The panel conducting the probe said the committee, chaired by a former head of Britain's civil service, Lord Butler, would meet in private to avoid giving a partial or distorted public impression of the evidence.
The committee also said on Thursday it would not discuss its work before it published its final report. It will start hearing evidence in April and aims to report by the summer.
The panel will focus principally on the way intelligence was gathered rather than on the actions of individuals.
Following the announcement, Britain's opposition Liberal Democrats said the move vindicated their decision not to take part in the inquiry.
The party's foreign affairs spokesman Menzies Campbell said: "This entirely predictable announcement justifies the Liberal Democrat decision not to endorse, nor provide a member for, the Butler review."
Charles Kennedy, leader of the Lib Dems, had already said his key requirement was that the inquiry should also investigate the judgements which were made by politicians about intelligence assessments.
Speaking last week, he said: "The remit for this new inquiry is... unacceptable. An inquiry which excludes politicians from scrutiny is unlikely to command public confidence.
"This entirely predictable announcement justifies the Liberal Democrat decision not to endorse, nor provide a member for the Butler review."
Lib Dem foreign affairs spokesman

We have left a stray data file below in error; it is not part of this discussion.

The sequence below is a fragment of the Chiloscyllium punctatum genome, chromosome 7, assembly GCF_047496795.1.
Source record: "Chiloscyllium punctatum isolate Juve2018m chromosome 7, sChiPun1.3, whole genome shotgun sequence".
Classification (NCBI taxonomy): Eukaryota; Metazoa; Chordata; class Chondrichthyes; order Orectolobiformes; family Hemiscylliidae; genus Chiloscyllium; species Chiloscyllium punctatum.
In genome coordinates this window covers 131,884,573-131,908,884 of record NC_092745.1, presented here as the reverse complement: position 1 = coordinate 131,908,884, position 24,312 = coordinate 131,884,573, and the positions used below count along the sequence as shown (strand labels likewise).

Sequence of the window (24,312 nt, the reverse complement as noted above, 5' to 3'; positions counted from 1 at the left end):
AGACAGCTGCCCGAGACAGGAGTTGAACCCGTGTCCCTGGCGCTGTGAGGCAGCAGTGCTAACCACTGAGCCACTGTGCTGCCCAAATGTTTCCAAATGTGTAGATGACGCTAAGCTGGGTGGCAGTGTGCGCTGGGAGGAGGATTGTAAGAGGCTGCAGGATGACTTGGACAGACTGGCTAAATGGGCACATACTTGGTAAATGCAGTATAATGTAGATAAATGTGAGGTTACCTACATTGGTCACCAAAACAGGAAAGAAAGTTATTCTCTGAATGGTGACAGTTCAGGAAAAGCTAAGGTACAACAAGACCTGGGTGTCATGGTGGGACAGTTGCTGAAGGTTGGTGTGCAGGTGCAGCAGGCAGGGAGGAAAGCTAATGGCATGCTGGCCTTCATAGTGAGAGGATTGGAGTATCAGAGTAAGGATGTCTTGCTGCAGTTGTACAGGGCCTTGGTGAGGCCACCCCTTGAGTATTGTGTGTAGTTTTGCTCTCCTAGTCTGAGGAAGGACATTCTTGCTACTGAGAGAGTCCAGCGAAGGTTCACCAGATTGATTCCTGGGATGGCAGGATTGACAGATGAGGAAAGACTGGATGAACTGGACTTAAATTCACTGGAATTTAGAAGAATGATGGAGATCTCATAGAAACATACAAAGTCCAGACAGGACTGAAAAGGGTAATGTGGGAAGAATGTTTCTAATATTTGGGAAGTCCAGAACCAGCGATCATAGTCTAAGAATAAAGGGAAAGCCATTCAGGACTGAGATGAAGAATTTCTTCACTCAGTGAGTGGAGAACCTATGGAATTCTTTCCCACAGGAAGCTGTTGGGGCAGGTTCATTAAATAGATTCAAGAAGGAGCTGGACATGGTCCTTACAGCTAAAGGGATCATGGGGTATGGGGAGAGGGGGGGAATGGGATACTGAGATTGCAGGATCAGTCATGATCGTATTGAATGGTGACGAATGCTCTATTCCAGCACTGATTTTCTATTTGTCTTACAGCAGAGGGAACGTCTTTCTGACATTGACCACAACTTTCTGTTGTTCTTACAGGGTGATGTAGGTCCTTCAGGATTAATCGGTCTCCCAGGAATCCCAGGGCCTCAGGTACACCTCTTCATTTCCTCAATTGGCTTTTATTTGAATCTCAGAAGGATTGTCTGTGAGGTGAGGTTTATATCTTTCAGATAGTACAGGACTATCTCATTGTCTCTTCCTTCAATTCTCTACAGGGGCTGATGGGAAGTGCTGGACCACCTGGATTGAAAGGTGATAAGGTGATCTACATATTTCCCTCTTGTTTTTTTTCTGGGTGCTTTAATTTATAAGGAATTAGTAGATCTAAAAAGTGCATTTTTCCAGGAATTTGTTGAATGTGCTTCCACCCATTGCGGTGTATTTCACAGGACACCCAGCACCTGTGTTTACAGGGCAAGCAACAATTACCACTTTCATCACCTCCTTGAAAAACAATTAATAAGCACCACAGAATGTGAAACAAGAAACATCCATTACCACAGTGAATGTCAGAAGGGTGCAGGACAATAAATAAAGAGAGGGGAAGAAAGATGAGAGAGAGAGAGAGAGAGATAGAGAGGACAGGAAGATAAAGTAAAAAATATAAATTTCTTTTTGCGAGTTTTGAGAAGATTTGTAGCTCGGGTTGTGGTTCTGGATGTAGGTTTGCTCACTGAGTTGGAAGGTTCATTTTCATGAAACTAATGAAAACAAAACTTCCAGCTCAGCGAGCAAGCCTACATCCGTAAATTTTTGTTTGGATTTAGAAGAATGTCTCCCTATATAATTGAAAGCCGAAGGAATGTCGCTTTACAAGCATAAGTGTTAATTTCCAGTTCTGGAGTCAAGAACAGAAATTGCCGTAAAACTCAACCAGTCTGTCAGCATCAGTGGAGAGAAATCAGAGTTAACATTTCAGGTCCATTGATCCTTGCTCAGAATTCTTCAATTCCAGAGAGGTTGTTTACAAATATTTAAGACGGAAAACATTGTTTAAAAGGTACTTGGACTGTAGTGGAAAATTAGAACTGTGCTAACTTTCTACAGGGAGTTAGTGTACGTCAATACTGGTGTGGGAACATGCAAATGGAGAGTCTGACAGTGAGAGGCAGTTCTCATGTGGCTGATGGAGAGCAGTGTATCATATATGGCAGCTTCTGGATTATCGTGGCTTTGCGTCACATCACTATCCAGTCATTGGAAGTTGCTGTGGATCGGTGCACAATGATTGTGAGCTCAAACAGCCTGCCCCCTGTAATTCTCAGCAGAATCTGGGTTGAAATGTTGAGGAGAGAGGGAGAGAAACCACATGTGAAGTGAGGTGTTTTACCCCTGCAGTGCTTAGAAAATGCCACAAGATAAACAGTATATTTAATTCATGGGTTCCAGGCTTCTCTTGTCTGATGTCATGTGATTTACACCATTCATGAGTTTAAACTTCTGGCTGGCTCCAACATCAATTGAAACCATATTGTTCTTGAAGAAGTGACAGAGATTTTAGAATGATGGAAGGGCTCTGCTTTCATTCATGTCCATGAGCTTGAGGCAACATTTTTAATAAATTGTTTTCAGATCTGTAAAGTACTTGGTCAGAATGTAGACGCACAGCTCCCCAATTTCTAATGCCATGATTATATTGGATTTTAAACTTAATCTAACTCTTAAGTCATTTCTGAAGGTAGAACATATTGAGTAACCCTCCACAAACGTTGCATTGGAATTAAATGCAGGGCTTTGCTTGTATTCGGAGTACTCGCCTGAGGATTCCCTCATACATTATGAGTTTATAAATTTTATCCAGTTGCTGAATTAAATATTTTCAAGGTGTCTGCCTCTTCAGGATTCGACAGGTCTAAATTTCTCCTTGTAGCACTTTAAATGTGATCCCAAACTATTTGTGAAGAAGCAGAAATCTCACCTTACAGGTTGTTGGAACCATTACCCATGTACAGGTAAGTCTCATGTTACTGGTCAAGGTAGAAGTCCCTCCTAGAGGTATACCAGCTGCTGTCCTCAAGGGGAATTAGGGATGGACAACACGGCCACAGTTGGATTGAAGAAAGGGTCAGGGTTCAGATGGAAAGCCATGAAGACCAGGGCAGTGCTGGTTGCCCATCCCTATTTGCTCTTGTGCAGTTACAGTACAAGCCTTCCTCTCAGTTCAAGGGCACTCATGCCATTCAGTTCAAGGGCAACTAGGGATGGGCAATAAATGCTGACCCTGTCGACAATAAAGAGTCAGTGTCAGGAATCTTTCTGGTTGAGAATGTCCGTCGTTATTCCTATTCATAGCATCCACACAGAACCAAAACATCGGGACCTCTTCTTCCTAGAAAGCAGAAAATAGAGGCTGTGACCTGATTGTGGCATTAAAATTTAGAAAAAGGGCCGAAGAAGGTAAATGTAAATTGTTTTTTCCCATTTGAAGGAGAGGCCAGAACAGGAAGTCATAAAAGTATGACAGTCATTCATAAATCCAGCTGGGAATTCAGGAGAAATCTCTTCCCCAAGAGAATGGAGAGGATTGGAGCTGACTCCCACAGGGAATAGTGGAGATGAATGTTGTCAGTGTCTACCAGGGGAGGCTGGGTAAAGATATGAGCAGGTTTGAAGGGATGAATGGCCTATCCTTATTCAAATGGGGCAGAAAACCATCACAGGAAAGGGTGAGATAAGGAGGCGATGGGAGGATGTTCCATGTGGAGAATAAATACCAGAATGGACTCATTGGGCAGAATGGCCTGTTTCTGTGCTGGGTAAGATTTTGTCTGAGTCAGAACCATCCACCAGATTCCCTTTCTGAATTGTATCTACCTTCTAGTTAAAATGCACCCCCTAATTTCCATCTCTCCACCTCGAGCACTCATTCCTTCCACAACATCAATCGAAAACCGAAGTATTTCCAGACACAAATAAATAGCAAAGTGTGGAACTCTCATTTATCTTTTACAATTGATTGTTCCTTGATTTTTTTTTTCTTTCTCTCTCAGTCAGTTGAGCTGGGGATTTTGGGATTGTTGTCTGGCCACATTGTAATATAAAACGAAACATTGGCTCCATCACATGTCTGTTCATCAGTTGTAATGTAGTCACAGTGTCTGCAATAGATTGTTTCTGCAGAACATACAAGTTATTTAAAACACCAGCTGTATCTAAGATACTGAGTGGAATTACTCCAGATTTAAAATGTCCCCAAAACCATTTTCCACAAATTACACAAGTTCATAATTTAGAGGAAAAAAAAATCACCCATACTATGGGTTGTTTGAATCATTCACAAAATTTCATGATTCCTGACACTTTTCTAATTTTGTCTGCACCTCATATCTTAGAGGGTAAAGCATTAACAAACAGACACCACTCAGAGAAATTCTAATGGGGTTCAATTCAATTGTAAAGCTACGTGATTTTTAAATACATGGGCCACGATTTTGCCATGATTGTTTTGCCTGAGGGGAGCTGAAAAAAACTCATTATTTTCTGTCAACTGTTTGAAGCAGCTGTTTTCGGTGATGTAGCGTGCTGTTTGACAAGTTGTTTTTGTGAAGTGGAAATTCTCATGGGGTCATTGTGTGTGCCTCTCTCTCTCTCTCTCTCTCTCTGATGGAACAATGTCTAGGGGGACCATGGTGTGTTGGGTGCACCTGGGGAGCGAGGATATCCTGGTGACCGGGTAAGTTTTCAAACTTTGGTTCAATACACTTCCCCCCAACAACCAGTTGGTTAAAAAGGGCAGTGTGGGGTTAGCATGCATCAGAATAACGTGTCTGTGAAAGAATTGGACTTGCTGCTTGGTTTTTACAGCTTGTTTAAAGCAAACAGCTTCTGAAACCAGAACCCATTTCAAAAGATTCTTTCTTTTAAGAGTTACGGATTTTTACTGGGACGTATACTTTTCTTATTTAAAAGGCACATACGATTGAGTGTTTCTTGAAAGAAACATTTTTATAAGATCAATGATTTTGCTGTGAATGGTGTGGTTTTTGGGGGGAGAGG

"Politicians should always be willing to answer for their judgement and their competence to the public.
"There is now widespread public disbelief about the stated reasons for our participation in the war in Iraq. That disbelief is undermining public trust in the office of the Prime Minister.
"The way to re-establish that trust would be to have an inquiry which addresses the key questions directly and openly. It does not seem to me that this inquiry will be able to do that."
The issue of the Iraq war is continuing to dog Prime Minsiter Tony Blair despite the publication of a judicial report which exonerated the government of deliberately exaggerating information on Saddam's pre-war weapons.
Blair staked his political credibility on attempting to persuade a highly sceptical British public that war to remove the Iraqi president was needed last March because of his weapoins threat.
The prime minister's popularity has been severely dented as no such weapons have been discovered despite Saddam's capture by US troops in Iraq.
On 3 February Blair, under increasing pressure, announced that an investigation would be held into any intelligence failures.